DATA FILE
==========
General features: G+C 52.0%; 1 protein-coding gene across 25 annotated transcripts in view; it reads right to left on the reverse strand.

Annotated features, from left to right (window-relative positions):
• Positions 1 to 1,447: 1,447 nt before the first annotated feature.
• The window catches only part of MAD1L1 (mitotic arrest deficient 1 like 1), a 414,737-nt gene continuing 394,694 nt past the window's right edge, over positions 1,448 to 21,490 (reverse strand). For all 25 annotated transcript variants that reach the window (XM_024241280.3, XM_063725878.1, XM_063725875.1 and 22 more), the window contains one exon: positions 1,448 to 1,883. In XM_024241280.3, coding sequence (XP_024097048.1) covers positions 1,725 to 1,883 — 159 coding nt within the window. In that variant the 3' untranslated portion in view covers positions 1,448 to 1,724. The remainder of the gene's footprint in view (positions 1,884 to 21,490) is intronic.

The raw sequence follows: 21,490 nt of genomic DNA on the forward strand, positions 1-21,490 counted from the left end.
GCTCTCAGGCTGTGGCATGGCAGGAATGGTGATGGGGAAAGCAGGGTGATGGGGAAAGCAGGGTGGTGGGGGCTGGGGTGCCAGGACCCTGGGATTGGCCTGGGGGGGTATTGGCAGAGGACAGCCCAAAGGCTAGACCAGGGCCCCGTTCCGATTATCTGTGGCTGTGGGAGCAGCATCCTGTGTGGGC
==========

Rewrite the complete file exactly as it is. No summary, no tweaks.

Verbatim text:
General features: G+C 52.0%; 1 protein-coding gene across 25 annotated transcripts in view; it reads right to left on the reverse strand.

Annotated features, from left to right (window-relative positions):
• Positions 1 to 1,447: 1,447 nt before the first annotated feature.
• The window catches only part of MAD1L1 (mitotic arrest deficient 1 like 1), a 414,737-nt gene continuing 394,694 nt past the window's right edge, over positions 1,448 to 21,490 (reverse strand). For all 25 annotated transcript variants that reach the window (XM_024241280.3, XM_063725878.1, XM_063725875.1 and 22 more), the window contains one exon: positions 1,448 to 1,883. In XM_024241280.3, coding sequence (XP_024097048.1) covers positions 1,725 to 1,883 — 159 coding nt within the window. In that variant the 3' untranslated portion in view covers positions 1,448 to 1,724. The remainder of the gene's footprint in view (positions 1,884 to 21,490) is intronic.

The raw sequence follows: 21,490 nt of genomic DNA on the forward strand, positions 1-21,490 counted from the left end.
GCTCTCAGGCTGTGGCATGGCAGGAATGGTGATGGGGAAAGCAGGGTGATGGGGAAAGCAGGGTGGTGGGGGCTGGGGTGCCAGGACCCTGGGATTGGCCTGGGGGGGTATTGGCAGAGGACAGCCCAAAGGCTAGACCAGGGCCCCGTTCCGATTATCTGTGGCTGTGGGAGCAGCATCCTGTGTGGGC